Sophie Hannah interview: ‘People can do pretty damaging stuff behind closed doors’
Crime writer Sophie Hannah’s latest novel looks at the dreadful secrets that could lurk behind the front door of even those closest to us.
When the book’s hero Beth glimpses an old friend after 12 years, what she sees is completely unbelievable. Her friend looks the same, only older – but her two young children don’t seem to have aged.
They are, without a doubt, Thomas and Emily – Beth hears Flora call them by their names – but they haven’t changed. They are just the way Beth remembers them. Even though that’s impossible.
“The initial idea for any of my stories begins with a ‘what if’ question,” says Sophie, who came up with the creepy plot for this novel, the standalone thriller Haven’t They Grown, when she was visiting a friend’s house.
“This book started when one of my friends bought a house that was very mansion-like and we were given a tour. At the time we were good friends but we hadn’t seen them for probably about 12 years and the last time we had seen them their kids were three and five,” says Sophie. “When we went to see them in the new house I jokingly said to my husband it’s really weird because our kids are 15 and 17 but I was still expecting their kids to be three and five, because in my head that was what they still looked like.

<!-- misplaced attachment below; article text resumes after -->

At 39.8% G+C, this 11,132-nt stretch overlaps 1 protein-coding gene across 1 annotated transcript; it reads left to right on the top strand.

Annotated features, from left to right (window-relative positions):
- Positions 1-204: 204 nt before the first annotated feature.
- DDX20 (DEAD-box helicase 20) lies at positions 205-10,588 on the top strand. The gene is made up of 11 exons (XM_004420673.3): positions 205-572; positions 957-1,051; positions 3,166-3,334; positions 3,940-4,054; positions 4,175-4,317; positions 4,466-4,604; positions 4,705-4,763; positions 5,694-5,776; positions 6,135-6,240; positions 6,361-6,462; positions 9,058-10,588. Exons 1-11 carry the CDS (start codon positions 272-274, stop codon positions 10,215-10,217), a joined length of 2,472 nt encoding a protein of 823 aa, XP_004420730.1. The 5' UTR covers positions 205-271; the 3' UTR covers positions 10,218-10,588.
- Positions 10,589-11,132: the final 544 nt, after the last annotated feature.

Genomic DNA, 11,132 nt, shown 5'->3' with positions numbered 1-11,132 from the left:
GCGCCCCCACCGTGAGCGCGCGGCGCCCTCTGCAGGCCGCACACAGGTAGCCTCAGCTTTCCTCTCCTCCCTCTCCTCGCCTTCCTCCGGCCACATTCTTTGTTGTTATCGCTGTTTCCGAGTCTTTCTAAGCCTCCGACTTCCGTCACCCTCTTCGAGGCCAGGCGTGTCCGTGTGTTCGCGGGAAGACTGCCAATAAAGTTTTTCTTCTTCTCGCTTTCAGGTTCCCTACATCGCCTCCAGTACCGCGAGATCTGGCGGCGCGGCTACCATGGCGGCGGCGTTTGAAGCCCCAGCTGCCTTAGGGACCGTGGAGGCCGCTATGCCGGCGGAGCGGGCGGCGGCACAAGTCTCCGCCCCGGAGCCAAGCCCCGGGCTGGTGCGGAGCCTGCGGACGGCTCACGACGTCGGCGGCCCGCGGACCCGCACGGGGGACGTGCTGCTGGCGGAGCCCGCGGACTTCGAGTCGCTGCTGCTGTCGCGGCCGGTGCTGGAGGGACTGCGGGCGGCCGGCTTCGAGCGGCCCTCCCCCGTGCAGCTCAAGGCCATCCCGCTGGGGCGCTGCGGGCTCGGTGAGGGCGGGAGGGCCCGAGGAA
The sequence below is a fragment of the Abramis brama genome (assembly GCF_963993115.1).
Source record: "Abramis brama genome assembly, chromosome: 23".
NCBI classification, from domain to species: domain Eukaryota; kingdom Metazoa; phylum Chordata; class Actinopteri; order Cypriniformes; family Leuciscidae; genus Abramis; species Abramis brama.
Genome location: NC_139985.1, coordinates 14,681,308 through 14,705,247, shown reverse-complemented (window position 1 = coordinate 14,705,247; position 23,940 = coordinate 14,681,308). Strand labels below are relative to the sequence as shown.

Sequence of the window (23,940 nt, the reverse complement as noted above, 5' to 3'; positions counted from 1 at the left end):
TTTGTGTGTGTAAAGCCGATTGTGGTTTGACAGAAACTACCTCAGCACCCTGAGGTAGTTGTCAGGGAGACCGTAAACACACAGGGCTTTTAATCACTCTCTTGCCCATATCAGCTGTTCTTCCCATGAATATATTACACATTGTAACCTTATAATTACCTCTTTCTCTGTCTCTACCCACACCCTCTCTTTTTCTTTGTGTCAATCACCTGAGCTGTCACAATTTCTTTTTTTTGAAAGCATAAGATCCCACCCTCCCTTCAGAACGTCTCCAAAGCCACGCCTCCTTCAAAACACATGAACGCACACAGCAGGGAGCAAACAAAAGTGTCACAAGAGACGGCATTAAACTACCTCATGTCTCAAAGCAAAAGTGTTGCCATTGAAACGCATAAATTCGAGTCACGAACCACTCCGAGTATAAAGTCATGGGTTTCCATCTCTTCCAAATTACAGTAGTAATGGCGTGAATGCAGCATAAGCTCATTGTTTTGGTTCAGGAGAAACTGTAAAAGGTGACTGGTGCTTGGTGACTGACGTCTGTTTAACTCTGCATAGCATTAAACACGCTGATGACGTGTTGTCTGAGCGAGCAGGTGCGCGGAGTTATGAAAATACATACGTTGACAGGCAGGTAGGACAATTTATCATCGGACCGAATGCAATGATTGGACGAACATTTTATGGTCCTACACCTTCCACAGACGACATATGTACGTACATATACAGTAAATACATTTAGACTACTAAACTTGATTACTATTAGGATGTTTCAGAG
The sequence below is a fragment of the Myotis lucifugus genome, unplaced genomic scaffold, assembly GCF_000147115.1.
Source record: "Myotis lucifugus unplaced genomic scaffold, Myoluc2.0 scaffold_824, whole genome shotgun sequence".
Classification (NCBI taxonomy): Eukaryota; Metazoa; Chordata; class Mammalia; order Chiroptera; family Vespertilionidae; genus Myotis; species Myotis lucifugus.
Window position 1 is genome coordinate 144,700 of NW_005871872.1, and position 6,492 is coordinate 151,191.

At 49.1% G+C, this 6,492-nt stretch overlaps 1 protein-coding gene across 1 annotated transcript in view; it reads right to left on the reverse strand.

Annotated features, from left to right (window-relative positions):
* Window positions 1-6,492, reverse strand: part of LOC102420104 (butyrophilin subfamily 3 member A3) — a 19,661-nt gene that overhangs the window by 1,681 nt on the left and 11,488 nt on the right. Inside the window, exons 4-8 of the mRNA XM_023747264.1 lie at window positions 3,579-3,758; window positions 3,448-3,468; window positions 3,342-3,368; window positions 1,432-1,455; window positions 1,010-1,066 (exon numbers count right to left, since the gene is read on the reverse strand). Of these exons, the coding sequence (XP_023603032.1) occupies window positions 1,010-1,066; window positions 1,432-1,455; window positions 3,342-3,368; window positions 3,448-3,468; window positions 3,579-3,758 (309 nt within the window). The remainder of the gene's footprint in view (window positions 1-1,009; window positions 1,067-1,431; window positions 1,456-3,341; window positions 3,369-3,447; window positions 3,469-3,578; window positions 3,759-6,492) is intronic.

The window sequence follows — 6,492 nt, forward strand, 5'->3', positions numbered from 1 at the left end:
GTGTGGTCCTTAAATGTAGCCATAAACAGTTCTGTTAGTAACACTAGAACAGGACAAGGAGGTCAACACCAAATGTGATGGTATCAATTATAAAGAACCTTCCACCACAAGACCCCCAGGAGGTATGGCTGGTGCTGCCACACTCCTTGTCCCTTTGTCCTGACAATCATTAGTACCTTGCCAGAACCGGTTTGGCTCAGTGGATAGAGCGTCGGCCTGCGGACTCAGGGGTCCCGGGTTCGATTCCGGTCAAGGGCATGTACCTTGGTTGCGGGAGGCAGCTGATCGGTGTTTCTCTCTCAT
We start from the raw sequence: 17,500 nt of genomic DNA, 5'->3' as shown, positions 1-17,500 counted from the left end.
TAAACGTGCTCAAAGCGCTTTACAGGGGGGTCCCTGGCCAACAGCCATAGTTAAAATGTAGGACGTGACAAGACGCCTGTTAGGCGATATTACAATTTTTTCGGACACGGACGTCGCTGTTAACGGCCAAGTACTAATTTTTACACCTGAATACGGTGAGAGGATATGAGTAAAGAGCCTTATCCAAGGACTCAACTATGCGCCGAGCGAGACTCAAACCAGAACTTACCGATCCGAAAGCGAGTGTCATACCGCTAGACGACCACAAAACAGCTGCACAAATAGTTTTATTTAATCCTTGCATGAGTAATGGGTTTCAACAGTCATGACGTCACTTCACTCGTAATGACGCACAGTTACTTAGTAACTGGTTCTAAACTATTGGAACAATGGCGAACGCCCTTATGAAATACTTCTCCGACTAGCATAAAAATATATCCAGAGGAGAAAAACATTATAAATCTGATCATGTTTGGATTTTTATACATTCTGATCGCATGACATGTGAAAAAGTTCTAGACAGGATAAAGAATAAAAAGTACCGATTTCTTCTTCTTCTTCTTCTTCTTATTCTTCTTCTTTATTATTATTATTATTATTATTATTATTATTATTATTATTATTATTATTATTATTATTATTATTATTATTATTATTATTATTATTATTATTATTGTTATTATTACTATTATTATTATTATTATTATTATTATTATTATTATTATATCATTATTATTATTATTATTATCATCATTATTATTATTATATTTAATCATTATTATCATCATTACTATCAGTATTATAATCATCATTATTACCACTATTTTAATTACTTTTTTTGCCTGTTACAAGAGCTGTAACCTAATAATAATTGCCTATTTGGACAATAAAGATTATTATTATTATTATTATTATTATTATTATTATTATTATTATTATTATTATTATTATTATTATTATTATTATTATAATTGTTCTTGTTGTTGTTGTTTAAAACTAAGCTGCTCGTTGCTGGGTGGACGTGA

“Obviously they weren’t but it made me think, ‘What if we got there and their kids were still little?’. It always starts with a question like that.”
It seems as though something paranormal could be happening, but that would be much less interesting than a real-life explanation, explains Sophie.
“I actually really like supernatural stuff and I watch a lot of supernatural movies and TV shows, but as soon as I had the idea my next thought was it cannot be a supernatural explanation because that just means you get to rewrite all the rules exactly as you want them. It could be that they died at that age and now they are ghosts and they still look that age. It lets me off the hook too easily. I thought I really want the explanation for this to be human and fully plausible and set in the material world.”
Despite her husband’s protestation that she should mind her own business, Beth decides she has to find out what is going on and whether her friend and the children are OK. The book quickly dispenses with explanations such as cloning, genetic disease or weird anti-ageing drugs – it’s going to be something altogether stranger.